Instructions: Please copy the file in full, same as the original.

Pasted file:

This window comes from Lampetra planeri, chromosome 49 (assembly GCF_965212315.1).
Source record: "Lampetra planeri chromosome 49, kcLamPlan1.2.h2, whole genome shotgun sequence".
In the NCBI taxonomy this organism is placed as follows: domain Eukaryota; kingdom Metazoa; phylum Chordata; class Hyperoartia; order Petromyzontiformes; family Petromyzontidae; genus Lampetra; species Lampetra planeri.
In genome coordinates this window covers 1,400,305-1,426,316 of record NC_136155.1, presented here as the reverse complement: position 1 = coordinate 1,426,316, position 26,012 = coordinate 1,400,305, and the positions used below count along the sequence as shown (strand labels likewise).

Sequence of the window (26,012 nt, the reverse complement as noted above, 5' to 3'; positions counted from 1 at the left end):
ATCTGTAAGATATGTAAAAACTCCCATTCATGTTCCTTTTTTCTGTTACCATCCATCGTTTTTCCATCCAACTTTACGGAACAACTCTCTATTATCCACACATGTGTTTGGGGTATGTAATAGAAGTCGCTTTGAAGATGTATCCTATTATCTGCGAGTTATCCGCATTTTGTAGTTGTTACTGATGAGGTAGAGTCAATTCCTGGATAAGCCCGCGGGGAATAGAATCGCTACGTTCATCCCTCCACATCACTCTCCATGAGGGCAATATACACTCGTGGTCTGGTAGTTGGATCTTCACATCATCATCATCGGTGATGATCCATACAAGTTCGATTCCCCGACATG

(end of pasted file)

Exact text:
This window comes from Lampetra planeri, chromosome 49 (assembly GCF_965212315.1).
Source record: "Lampetra planeri chromosome 49, kcLamPlan1.2.h2, whole genome shotgun sequence".
In the NCBI taxonomy this organism is placed as follows: domain Eukaryota; kingdom Metazoa; phylum Chordata; class Hyperoartia; order Petromyzontiformes; family Petromyzontidae; genus Lampetra; species Lampetra planeri.
In genome coordinates this window covers 1,400,305-1,426,316 of record NC_136155.1, presented here as the reverse complement: position 1 = coordinate 1,426,316, position 26,012 = coordinate 1,400,305, and the positions used below count along the sequence as shown (strand labels likewise).

Sequence of the window (26,012 nt, the reverse complement as noted above, 5' to 3'; positions counted from 1 at the left end):
ATCTGTAAGATATGTAAAAACTCCCATTCATGTTCCTTTTTTCTGTTACCATCCATCGTTTTTCCATCCAACTTTACGGAACAACTCTCTATTATCCACACATGTGTTTGGGGTATGTAATAGAAGTCGCTTTGAAGATGTATCCTATTATCTGCGAGTTATCCGCATTTTGTAGTTGTTACTGATGAGGTAGAGTCAATTCCTGGATAAGCCCGCGGGGAATAGAATCGCTACGTTCATCCCTCCACATCACTCTCCATGAGGGCAATATACACTCGTGGTCTGGTAGTTGGATCTTCACATCATCATCATCGGTGATGATCCATACAAGTTCGATTCCCCGACATG